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“Alt-right” vs human rights: What happens to us when we disengage from Christianity

Jeffrey Bruno | Aleteia
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The dignity of the human person and attendant human rights become fast-fading blips on our radars.

It may not matter much as a political movement, but the “alt-right” (which for purposes of public discourse the AP defines as “an offshoot of conservatism mixing racism, white nationalism and populism”) gives us a good example of what happens to man when he disengages himself from Christianity. It gets ugly.

We don’t usually see this well, even though we live in a post-Christian society. Christianity is just one of the forces forming our world, and not the most powerful or the most popular. It has high negatives.

But our post-Christian society is still a foundationally Christian society. Christianity formed even those who think they’ve moved beyond it. The agnostic or even the atheist speaks about truth — at least the truths he believes in — as if he were a Christian. His ideas of right and wrong rest upon Christian beliefs in human dignity and free will, however much he’s modified them. He believes so definitely in racial equality because he knows all men are created equal, even if he doesn’t believe God created us.

In the case of abortion, as post-Christian a practice as you can think of, pro-choicers still feel they have to lie to cover up what they’re doing. They say the unborn child’s not a child at all, or maybe he is a child but he’s not a person. They pull a long face and explain that abortion is a necessity and usually a tragic one. Some no longer speak like this, but most do, because they still feel the Christian rejection of killing and its defense of the vulnerable.

So we don’t see well what happens when man disengages himself from Christianity. What does the world look like when people really have tried to leave Christianity behind? It looks like the alt-right. (It also looks like the Soviet Union, North Korea, or China. They all tried to create the Kingdom of Heaven on earth, and created hell instead.)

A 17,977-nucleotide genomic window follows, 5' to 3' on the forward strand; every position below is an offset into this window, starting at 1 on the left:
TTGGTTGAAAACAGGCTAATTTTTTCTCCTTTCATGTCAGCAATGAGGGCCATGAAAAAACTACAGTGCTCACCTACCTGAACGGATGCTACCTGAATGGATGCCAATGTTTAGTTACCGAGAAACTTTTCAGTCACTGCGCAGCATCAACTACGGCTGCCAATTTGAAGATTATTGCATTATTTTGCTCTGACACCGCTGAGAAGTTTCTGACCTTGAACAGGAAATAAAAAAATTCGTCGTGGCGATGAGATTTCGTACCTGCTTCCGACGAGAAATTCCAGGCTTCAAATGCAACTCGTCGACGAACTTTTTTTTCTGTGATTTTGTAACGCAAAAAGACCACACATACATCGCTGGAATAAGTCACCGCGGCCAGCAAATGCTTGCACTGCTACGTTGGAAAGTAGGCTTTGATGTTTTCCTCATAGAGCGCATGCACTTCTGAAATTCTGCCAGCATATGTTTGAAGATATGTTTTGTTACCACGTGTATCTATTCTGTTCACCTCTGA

When people leave Christianity behind

Recently, the alt-right’s public face, a young man named Richard Spencer, complained that “the anti-abortion crusade” became a ‘human rights’ crusade.” (I found out about Spencer’s video, to which I will not link, from a Canadian writer named Jonathon Van Maren.)

You may remember Spencer from his fame for leading his followers in the cheer “Hail, Trump” while some gave the Nazi salute. He leads, as much as anyone leads something that mostly exists on the internet, the white nationalist movement. They prefer the name “identitarian.”

The skeptical quotation marks around “human rights” are his. He rejects the idea “that every being that is human has a right to life and so on.” Identitarians believe that

you are part of a community, you’re part of a family, you’re part of a collective. You do not have some human right, some abstract thing give to you by God or by the world or something like that. You’re part of a community and that’s where you gain your meaning or your rights. The anti-abortion crusade is often associated with family, the traditional family, but to be honest it’s descended into not just a human rights dogma but a kind of dysgenic “we are the world” dogma.

“Dysgenic” means making future generations worse by letting them hand on characteristics no one wants. He wants black and poor people to kill their children because he thinks that will make America better. For people like him. I think of this as teenage boy Nietzscheanism: a very simple idea of freedom and self-assertion without Nietzsche’s complicating sense of tragedy.

Then Spencer says something surprising: “Contraception has to a large degree changed the world for the worse.” But not for Catholic reasons. He’s bothered that the wrong people use it. “Intelligent people will engage in family planning because they naturally have long time horizons, they think ahead. Contraception has been terribly dysgenic in the sense that it is only the smart people that really use it.”

They’re not us

Near the end, Spencer explains his movement wants

to be a movement about families, about life in a deep sense — not just “rights” but truly great life, and greatness, and beautiful, flourishing, productive families. We want to be eugenic in the deepest sense of the word. Pro-lifers want to be radically dysgenic, egalitarian, multi-racial human rights thumpers — and they’re not us.

This shows where man without God winds up: in wishing some people will die so the world will be a better place for people like you, in which you buy the “truly great life” at the cost of others’ lives. Those of us who, believing in the God who so loved the world that he gave his only son for it, value every human life? Radically dysgenic, egalitarian, multi-racial human rights thumpers. But then we follow the radically dysgenic, egalitarian, multi-racial human rights thumper who said “Let the little children come to me.”

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